If you look at Example 2, there are 2 speakers – a doctor and a nurse. The question is ‘What does the doctor suggest…’ So, you need to know which voice you hear is the doctor’s voice. Otherwise, you will be listening to the wrong person. In the test, usually, the speakers’ roles will be made very clear from the beginning.

Now, listen to the audio sample for the above question and identify whether the male or female voice is the doctor.

So, in Example 2, the male voice is the doctor. At the beginning, the female nurse says ‘Hello, Dr Jones’. That is your clue that the second voice (male voice) is the doctor.

In this question, the answer is ‘C. To quickly eliminate a more serious possibility’.

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Exercise 3

27. You hear a nurse talking to another nurse about a patient’s treatment.

What does the female nurse want the male nurse to correct?

  • How accurate he is in updating the patient’s file
  • How often he checks on the patient’s condition
  • How compliant he is in following instructions

Exercise 4

30. You hear a conversation between a GP and a neurologist.

The GP has contacted the neurologist primarily because…

  • There was some information left out of the patient’s file.
  • She is very worried about the prognosis of the patient.
  • She was concerned that the notes contradict the patient’s symptoms.


Sometimes, you will hear the speaker use the same words as the ones in the question. However, sometimes, different words may be used, so you really need to be prepared for this.

Look at example 3.

Example 3

33. What is the objective of the first treatment approach being researched?

  • To have children build up tolerance by starting to eat a wider variety of foods
  • To have children build up tolerance by starting to eat small amounts of the allergen
  • To have children build up tolerance by starting to eat large amounts of the allergen

The answer to Example 3 is ‘B. To have children build up tolerance by starting to eat small amounts of the allergen’. However, what you heard and what you got in the question and answer were quite different. Here is a summary:

What you SEE in the Q & A option What you HEARD
‘objective’ goal
B. ….starting to eat small amounts… ‘…gradually increasing the amount they eat’


Exercise 5

28. You hear part of a post-surgery follow-up at a GP practice

What does the patient want to know about?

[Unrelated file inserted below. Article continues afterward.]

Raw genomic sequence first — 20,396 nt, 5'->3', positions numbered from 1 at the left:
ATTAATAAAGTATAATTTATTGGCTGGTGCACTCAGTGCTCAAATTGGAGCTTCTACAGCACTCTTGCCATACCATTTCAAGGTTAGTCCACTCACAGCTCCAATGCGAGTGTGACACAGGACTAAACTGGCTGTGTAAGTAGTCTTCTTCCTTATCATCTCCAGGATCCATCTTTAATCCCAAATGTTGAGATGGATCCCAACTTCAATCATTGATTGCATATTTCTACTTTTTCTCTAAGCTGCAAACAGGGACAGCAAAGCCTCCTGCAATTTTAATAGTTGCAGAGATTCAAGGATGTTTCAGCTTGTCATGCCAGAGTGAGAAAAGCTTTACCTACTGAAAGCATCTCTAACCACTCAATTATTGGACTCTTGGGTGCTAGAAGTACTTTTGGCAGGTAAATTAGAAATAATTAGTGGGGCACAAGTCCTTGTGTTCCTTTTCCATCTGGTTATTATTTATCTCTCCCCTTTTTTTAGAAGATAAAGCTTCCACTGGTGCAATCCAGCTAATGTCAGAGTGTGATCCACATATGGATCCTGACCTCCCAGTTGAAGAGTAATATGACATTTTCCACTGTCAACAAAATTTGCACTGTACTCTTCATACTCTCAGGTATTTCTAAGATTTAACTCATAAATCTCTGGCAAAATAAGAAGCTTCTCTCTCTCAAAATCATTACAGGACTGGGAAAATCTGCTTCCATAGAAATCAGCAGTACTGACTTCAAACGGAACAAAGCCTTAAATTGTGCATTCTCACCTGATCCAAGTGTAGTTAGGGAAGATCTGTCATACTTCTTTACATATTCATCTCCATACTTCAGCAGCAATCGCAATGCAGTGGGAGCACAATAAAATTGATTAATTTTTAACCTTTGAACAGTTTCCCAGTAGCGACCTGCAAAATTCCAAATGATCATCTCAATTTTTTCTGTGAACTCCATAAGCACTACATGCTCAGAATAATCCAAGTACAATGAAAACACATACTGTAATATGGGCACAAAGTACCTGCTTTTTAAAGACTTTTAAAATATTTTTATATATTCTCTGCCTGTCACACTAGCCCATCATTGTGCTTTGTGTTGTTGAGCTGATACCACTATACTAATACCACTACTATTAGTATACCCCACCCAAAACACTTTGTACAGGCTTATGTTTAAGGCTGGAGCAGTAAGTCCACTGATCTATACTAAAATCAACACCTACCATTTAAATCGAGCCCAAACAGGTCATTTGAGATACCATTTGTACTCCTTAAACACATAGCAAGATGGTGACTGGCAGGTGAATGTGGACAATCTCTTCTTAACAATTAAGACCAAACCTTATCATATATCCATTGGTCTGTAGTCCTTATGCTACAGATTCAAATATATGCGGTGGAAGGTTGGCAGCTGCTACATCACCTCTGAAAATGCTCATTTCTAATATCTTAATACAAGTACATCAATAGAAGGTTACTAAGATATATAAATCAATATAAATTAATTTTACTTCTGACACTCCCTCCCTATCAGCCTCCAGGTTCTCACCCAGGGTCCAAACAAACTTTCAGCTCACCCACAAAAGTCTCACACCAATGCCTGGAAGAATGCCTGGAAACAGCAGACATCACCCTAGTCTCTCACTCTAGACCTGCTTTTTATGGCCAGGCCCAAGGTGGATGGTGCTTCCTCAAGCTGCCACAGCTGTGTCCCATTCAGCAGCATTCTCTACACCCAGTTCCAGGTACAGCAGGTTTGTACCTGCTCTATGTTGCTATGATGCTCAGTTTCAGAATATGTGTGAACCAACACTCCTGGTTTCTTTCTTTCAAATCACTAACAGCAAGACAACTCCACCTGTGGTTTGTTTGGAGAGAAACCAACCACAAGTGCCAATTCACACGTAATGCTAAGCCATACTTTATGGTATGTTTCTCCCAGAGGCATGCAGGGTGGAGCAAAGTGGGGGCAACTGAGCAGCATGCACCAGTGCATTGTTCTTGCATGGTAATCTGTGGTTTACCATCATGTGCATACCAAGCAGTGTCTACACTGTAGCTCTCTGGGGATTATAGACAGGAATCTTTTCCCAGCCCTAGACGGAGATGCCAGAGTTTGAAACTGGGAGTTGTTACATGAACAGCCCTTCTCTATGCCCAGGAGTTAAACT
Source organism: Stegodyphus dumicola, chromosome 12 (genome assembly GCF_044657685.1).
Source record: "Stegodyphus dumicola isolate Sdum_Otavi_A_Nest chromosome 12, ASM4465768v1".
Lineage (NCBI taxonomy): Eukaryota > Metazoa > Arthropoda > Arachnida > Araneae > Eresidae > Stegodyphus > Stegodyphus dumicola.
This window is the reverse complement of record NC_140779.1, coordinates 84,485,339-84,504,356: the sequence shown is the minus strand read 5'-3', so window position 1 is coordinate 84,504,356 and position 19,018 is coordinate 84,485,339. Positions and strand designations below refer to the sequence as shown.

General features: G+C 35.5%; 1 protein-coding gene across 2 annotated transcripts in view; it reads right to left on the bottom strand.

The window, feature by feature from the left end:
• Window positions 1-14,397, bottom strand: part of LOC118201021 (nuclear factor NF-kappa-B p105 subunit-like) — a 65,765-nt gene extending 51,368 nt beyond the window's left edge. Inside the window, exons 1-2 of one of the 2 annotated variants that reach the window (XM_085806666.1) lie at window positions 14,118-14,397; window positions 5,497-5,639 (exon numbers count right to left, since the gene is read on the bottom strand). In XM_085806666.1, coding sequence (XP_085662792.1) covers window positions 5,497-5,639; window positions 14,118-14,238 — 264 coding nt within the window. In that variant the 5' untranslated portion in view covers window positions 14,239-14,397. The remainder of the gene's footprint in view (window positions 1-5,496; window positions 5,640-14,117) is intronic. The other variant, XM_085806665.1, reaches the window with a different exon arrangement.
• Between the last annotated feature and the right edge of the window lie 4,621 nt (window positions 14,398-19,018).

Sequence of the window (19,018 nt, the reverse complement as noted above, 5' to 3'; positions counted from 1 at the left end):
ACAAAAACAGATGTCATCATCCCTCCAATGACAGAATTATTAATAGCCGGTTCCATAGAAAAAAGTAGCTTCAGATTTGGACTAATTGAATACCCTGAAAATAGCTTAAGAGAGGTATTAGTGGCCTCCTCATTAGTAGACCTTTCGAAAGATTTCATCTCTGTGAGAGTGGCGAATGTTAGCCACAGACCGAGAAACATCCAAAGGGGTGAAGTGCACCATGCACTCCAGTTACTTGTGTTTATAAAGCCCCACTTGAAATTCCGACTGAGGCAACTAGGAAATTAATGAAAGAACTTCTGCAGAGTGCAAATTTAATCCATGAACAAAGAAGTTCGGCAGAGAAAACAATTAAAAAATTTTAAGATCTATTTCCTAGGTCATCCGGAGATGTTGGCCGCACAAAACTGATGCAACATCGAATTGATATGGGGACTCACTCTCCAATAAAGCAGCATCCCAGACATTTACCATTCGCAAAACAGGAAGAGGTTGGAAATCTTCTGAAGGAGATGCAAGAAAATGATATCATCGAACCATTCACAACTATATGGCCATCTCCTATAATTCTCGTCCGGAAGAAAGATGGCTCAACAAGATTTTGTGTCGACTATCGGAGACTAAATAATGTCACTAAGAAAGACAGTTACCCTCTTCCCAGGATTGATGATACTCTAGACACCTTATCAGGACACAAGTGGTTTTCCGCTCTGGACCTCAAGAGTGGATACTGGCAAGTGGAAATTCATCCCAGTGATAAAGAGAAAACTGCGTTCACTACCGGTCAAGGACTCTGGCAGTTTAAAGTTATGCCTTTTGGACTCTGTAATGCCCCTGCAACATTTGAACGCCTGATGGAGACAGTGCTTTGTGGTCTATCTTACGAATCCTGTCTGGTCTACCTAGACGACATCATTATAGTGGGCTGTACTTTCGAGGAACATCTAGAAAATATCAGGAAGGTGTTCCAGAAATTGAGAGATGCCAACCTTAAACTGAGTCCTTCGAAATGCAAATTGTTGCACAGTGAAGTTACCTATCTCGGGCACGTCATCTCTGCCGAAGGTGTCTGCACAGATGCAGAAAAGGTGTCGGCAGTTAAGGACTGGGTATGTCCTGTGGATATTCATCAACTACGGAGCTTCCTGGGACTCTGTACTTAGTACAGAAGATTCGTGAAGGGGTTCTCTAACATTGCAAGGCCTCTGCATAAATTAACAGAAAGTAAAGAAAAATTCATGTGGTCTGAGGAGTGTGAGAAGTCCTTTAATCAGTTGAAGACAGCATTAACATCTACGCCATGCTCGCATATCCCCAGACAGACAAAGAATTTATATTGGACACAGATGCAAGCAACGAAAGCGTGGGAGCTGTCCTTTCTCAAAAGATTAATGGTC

• The cause of the pain in his belly.
  • The time period before resuming activity.
  • The reason he still needs to be taking normal routines slow.

Exercise 6

30. You hear a hospice nurse explaining intake protocol for new patients.

The protocol is designed to

  • Help the patient make decisions about his/her own health care
  • Support the family of a patient to make decisions about care
  • Give information about the purpose of hospice and palliative care


Finally, the most challenging part of the OET Listening sub-test is having to listen and interpret what you hear at the same time. This means you have to try and guess that the speaker’s opinion is.

Look at Example 4.

Example 4

37. According to the speaker, the most important challenge facing dermatology is…

  • The financial aspect of seeking treatment
  • The low priority placed on the specialty
  • The lack of contributions made by the specialty

The answer to Example 4 is ‘B. The low priority placed on the specialty’. However, you do not hear this explicitly at all in the audio other than the word ‘priority’. Instead, you are expected to interpret what you hear. We sum it up for you here.

What you HEARD Logical interpretation
…priorities focus on large scale public health issues such as hypertension, diabetes, obesity, and depression Since the focus is on other things, and NOT dermatology, then dermatology must be given LOW priority
…we must make the case for dermatology. ‘We must make the case for dermatology’ means that we need to make an effort to make it more prominent, so that means it must have been given LOW priority in the first place


Exercise 7

37. Why does the presenter give statistics about tooth decay?

  • To help the audience understand the scope of the problem
  • To help the audience understand the cost of the problem
  • To help the audience understand possible short-term solutions

Exercise 8

27. You hear part of a training about sports nutrition.

Who is the audience for the training?

  • The training is for professional athletes training for competitive sports
  • The training is for general practitioners involved in helping athletes recover from sports injuries
  • The training is for dietitians who may be referred by a general practitioner

And there you have it! Simple tips to help you in Part B and Part C of the OET Listening sub-test. You will need to practice more in order to get used to it. As you do more practice, you will get better at it so that by the time you sit for the test, you are comfortable utilizing all the listening skills required for the test. If you need sample OET Listening tests, check out the Benchmark OET Listening Practice Tests.

12 thoughts on “Ultimate Guide to OET Listening Part B and C”

  1. these example questions were very helpful to understand part B question type.
    Thank you so much

  2. This listening text is very helpful.i belief by the time I applied to this I will be able to achieve my goals.

  3. These sample test’s questions are well organised & help me very well. Thank you very much all the team & hoping some more practice materials.